International Atomic Energy Agency licenses Syntermed’s Emory Toolbox for 7 Latin American countrie
Nuclear cardiology labs in Latin America will have access to the new Emory Toolbox 4.0 software for the assessment of their heart failure patients. The Emory Toolbox software for nuclear cardiology imaging of the heart has been purchased by the International Atomic Energy Agency (IAEA) to be used in seven South American countries. As part of the IAEA’s initiative to improve the management of patients with heart disease, a project was started to harmonize nuclear cardiology techniques to manage patients affected by congestive heart failure, with an emphasis on Chagas’ cardiomyopathy.
The licenses for Syntermed’s Emory Toolbox software have been procured for nuclear medicine centers in Brazil, Ecuador, Bolivia, Chile, Cuba, Peru, and Colombia. These licenses will be provided through a regional cooperation project of the International Atomic Energy Agency.
Syntermed’s software is designed to be faster, more efficient and user-friendly while providing a comprehensive report to physicians that is more easily accessible given today’s technology.
Chagas disease, a parasitic infection transmitted by the triatomine bug, is considered a major health concern because of the high incidence of heart failure associated with the disease. It is estimated that in Latin America there are close to 16 –18 million infected people with Chagas disease, of which over 25 percent will develop chronic illnesses, mainly heart disease. Close to 45,000 annual deaths are attributable to Chagas disease in the region. Heart failure is an endemic health problem.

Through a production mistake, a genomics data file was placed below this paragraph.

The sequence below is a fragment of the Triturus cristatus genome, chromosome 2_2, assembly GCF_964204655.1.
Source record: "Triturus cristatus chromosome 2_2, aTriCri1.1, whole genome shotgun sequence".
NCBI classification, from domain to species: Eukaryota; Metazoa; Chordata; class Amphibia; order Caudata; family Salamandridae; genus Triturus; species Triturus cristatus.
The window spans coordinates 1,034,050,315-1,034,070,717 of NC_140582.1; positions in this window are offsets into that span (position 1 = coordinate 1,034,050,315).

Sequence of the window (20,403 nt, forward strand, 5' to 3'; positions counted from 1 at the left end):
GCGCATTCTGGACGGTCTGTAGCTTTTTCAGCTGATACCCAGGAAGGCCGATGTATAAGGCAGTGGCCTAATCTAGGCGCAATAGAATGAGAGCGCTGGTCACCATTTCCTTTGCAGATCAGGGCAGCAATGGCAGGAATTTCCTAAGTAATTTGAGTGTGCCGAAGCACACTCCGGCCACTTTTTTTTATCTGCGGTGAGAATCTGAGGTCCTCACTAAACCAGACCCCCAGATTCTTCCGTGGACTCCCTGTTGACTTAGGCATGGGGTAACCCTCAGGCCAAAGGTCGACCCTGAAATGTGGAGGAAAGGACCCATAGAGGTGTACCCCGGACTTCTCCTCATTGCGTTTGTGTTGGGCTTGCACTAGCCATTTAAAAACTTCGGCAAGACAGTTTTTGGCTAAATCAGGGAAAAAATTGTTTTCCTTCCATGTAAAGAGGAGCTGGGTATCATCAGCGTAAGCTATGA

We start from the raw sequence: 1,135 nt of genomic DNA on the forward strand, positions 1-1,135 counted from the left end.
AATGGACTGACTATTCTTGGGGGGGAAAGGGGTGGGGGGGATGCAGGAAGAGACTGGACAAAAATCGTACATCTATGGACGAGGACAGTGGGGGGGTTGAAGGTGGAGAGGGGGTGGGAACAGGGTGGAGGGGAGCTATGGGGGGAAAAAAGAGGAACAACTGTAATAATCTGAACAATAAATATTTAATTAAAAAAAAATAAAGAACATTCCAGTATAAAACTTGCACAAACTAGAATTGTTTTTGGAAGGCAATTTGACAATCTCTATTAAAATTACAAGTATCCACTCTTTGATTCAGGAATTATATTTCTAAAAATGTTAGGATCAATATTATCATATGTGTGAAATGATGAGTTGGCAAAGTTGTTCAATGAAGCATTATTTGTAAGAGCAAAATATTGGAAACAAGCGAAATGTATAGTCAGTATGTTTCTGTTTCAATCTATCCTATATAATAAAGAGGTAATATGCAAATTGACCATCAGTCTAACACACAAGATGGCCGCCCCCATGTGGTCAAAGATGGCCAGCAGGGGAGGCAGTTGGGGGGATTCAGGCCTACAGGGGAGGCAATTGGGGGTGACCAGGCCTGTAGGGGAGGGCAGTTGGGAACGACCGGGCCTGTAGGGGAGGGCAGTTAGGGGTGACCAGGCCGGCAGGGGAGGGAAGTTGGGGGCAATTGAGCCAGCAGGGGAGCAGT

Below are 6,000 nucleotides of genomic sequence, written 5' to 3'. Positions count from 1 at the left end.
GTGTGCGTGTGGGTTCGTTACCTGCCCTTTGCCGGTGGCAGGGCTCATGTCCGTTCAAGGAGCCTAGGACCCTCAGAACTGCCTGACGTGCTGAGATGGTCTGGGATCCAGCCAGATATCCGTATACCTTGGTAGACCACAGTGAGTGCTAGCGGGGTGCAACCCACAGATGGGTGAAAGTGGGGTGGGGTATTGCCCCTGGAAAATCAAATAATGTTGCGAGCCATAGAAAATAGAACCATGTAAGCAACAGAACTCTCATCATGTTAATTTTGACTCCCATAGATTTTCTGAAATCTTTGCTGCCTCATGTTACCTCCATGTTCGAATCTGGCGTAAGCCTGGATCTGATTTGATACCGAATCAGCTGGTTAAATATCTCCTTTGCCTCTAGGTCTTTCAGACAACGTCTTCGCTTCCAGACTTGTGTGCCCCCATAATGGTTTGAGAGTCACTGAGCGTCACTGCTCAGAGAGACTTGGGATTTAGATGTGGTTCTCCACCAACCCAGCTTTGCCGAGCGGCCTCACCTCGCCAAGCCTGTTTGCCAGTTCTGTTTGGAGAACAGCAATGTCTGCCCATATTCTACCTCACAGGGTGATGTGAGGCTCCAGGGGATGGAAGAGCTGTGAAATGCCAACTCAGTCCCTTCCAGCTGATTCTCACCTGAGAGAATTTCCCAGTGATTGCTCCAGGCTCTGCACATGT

Among the causes of acquired dilated cardiomyopathy in Latin America, Chagas cardiomyopathy is one of the most common, with a prevalence of approximately 24 million of heart failure in areas where the disease is endemic. [Bocchi EA. Heart Failure in South America. Curr Cardiol Rev. 2013;9:147-56] Given the morbidity and mortality from heart failure, as well as the considerable resources that are used to diagnose and treat these patients, appropriate diagnosis and prognosis assessment are vital.
The International Atomic Energy Agency (IAEA) was created in 1957, best known for its activities involving nuclear power reactors and preventing proliferation of nuclear weapons. The IAEA is also focused on health improvements utilizing nuclear medicine for the diagnosis and treatment of cardiovascular diseases, cancer, and infection. Many nuclear techniques provide unprecedented sensitivity, speed, and specificity in the prevention and diagnosis of infection.